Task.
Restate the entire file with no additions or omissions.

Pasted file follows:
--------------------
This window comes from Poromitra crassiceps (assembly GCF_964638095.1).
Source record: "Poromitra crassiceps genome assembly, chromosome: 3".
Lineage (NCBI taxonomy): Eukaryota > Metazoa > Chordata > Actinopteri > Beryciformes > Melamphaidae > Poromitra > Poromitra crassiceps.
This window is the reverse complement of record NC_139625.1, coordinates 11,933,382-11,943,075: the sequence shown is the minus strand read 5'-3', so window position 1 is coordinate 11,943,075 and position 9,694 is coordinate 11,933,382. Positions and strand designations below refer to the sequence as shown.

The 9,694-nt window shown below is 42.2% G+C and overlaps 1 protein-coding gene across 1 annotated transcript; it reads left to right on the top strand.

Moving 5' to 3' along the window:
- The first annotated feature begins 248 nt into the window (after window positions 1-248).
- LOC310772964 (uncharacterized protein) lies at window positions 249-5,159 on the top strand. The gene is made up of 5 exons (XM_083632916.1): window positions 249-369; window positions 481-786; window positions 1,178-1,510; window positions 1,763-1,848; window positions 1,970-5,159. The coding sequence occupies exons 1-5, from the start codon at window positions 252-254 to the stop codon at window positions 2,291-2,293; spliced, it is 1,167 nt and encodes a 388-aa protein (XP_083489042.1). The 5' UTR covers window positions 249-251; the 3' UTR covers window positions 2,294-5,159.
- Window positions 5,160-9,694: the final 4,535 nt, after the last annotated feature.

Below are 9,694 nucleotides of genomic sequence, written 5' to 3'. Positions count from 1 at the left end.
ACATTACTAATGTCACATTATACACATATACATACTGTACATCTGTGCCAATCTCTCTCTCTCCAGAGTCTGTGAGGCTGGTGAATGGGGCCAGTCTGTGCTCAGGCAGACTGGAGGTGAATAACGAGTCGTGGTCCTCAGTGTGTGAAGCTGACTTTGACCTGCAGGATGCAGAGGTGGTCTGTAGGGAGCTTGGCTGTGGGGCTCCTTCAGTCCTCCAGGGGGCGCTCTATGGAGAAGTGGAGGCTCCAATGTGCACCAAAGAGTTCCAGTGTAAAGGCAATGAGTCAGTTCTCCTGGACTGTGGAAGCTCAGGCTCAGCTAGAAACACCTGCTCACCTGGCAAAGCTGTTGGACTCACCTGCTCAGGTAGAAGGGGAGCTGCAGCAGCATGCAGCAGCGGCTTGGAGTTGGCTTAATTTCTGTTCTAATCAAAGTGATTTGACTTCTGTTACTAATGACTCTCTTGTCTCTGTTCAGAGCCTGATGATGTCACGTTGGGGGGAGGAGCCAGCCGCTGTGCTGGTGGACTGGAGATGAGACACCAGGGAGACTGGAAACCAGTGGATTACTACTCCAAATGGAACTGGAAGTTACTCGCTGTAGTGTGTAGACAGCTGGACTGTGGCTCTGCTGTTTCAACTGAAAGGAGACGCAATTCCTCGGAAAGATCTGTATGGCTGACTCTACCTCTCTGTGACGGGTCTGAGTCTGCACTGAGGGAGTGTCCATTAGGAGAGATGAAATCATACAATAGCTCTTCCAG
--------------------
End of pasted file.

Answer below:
This window comes from Poromitra crassiceps (assembly GCF_964638095.1).
Source record: "Poromitra crassiceps genome assembly, chromosome: 3".
Lineage (NCBI taxonomy): Eukaryota > Metazoa > Chordata > Actinopteri > Beryciformes > Melamphaidae > Poromitra > Poromitra crassiceps.
This window is the reverse complement of record NC_139625.1, coordinates 11,933,382-11,943,075: the sequence shown is the minus strand read 5'-3', so window position 1 is coordinate 11,943,075 and position 9,694 is coordinate 11,933,382. Positions and strand designations below refer to the sequence as shown.

The 9,694-nt window shown below is 42.2% G+C and overlaps 1 protein-coding gene across 1 annotated transcript; it reads left to right on the top strand.

Moving 5' to 3' along the window:
- The first annotated feature begins 248 nt into the window (after window positions 1-248).
- LOC310772964 (uncharacterized protein) lies at window positions 249-5,159 on the top strand. The gene is made up of 5 exons (XM_083632916.1): window positions 249-369; window positions 481-786; window positions 1,178-1,510; window positions 1,763-1,848; window positions 1,970-5,159. The coding sequence occupies exons 1-5, from the start codon at window positions 252-254 to the stop codon at window positions 2,291-2,293; spliced, it is 1,167 nt and encodes a 388-aa protein (XP_083489042.1). The 5' UTR covers window positions 249-251; the 3' UTR covers window positions 2,294-5,159.
- Window positions 5,160-9,694: the final 4,535 nt, after the last annotated feature.

Below are 9,694 nucleotides of genomic sequence, written 5' to 3'. Positions count from 1 at the left end.
ACATTACTAATGTCACATTATACACATATACATACTGTACATCTGTGCCAATCTCTCTCTCTCCAGAGTCTGTGAGGCTGGTGAATGGGGCCAGTCTGTGCTCAGGCAGACTGGAGGTGAATAACGAGTCGTGGTCCTCAGTGTGTGAAGCTGACTTTGACCTGCAGGATGCAGAGGTGGTCTGTAGGGAGCTTGGCTGTGGGGCTCCTTCAGTCCTCCAGGGGGCGCTCTATGGAGAAGTGGAGGCTCCAATGTGCACCAAAGAGTTCCAGTGTAAAGGCAATGAGTCAGTTCTCCTGGACTGTGGAAGCTCAGGCTCAGCTAGAAACACCTGCTCACCTGGCAAAGCTGTTGGACTCACCTGCTCAGGTAGAAGGGGAGCTGCAGCAGCATGCAGCAGCGGCTTGGAGTTGGCTTAATTTCTGTTCTAATCAAAGTGATTTGACTTCTGTTACTAATGACTCTCTTGTCTCTGTTCAGAGCCTGATGATGTCACGTTGGGGGGAGGAGCCAGCCGCTGTGCTGGTGGACTGGAGATGAGACACCAGGGAGACTGGAAACCAGTGGATTACTACTCCAAATGGAACTGGAAGTTACTCGCTGTAGTGTGTAGACAGCTGGACTGTGGCTCTGCTGTTTCAACTGAAAGGAGACGCAATTCCTCGGAAAGATCTGTATGGCTGACTCTACCTCTCTGTGACGGGTCTGAGTCTGCACTGAGGGAGTGTCCATTAGGAGAGATGAAATCATACAATAGCTCTTCCAG